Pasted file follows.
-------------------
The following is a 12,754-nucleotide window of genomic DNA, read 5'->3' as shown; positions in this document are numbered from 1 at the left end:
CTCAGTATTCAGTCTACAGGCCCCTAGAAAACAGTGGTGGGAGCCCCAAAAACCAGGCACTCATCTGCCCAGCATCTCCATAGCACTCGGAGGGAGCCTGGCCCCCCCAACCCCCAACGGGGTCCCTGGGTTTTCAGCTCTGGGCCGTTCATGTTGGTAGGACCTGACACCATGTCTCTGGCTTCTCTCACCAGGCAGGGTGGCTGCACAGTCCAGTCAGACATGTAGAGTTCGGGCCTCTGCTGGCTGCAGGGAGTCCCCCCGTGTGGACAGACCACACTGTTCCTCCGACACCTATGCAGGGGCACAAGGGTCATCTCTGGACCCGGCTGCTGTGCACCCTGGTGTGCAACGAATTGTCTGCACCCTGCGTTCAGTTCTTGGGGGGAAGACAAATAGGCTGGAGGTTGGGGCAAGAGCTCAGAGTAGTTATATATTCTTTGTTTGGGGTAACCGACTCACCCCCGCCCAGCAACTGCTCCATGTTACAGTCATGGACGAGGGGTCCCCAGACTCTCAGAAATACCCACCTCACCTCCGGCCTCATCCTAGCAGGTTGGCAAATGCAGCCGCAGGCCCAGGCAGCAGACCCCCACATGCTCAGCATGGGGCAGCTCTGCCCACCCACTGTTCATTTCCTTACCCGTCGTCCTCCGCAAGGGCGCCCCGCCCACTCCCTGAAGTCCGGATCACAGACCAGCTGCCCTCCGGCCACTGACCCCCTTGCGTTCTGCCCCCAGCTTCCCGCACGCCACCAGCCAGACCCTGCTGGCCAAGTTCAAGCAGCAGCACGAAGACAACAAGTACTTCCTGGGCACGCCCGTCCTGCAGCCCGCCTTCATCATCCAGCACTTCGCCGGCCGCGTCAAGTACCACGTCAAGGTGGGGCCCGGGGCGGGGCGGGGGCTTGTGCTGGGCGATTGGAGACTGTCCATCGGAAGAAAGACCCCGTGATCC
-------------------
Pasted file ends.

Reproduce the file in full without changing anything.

The following is a 12,754-nucleotide window of genomic DNA, read 5'->3' as shown; positions in this document are numbered from 1 at the left end:
CTCAGTATTCAGTCTACAGGCCCCTAGAAAACAGTGGTGGGAGCCCCAAAAACCAGGCACTCATCTGCCCAGCATCTCCATAGCACTCGGAGGGAGCCTGGCCCCCCCAACCCCCAACGGGGTCCCTGGGTTTTCAGCTCTGGGCCGTTCATGTTGGTAGGACCTGACACCATGTCTCTGGCTTCTCTCACCAGGCAGGGTGGCTGCACAGTCCAGTCAGACATGTAGAGTTCGGGCCTCTGCTGGCTGCAGGGAGTCCCCCCGTGTGGACAGACCACACTGTTCCTCCGACACCTATGCAGGGGCACAAGGGTCATCTCTGGACCCGGCTGCTGTGCACCCTGGTGTGCAACGAATTGTCTGCACCCTGCGTTCAGTTCTTGGGGGGAAGACAAATAGGCTGGAGGTTGGGGCAAGAGCTCAGAGTAGTTATATATTCTTTGTTTGGGGTAACCGACTCACCCCCGCCCAGCAACTGCTCCATGTTACAGTCATGGACGAGGGGTCCCCAGACTCTCAGAAATACCCACCTCACCTCCGGCCTCATCCTAGCAGGTTGGCAAATGCAGCCGCAGGCCCAGGCAGCAGACCCCCACATGCTCAGCATGGGGCAGCTCTGCCCACCCACTGTTCATTTCCTTACCCGTCGTCCTCCGCAAGGGCGCCCCGCCCACTCCCTGAAGTCCGGATCACAGACCAGCTGCCCTCCGGCCACTGACCCCCTTGCGTTCTGCCCCCAGCTTCCCGCACGCCACCAGCCAGACCCTGCTGGCCAAGTTCAAGCAGCAGCACGAAGACAACAAGTACTTCCTGGGCACGCCCGTCCTGCAGCCCGCCTTCATCATCCAGCACTTCGCCGGCCGCGTCAAGTACCACGTCAAGGTGGGGCCCGGGGCGGGGCGGGGGCTTGTGCTGGGCGATTGGAGACTGTCCATCGGAAGAAAGACCCCGTGATCC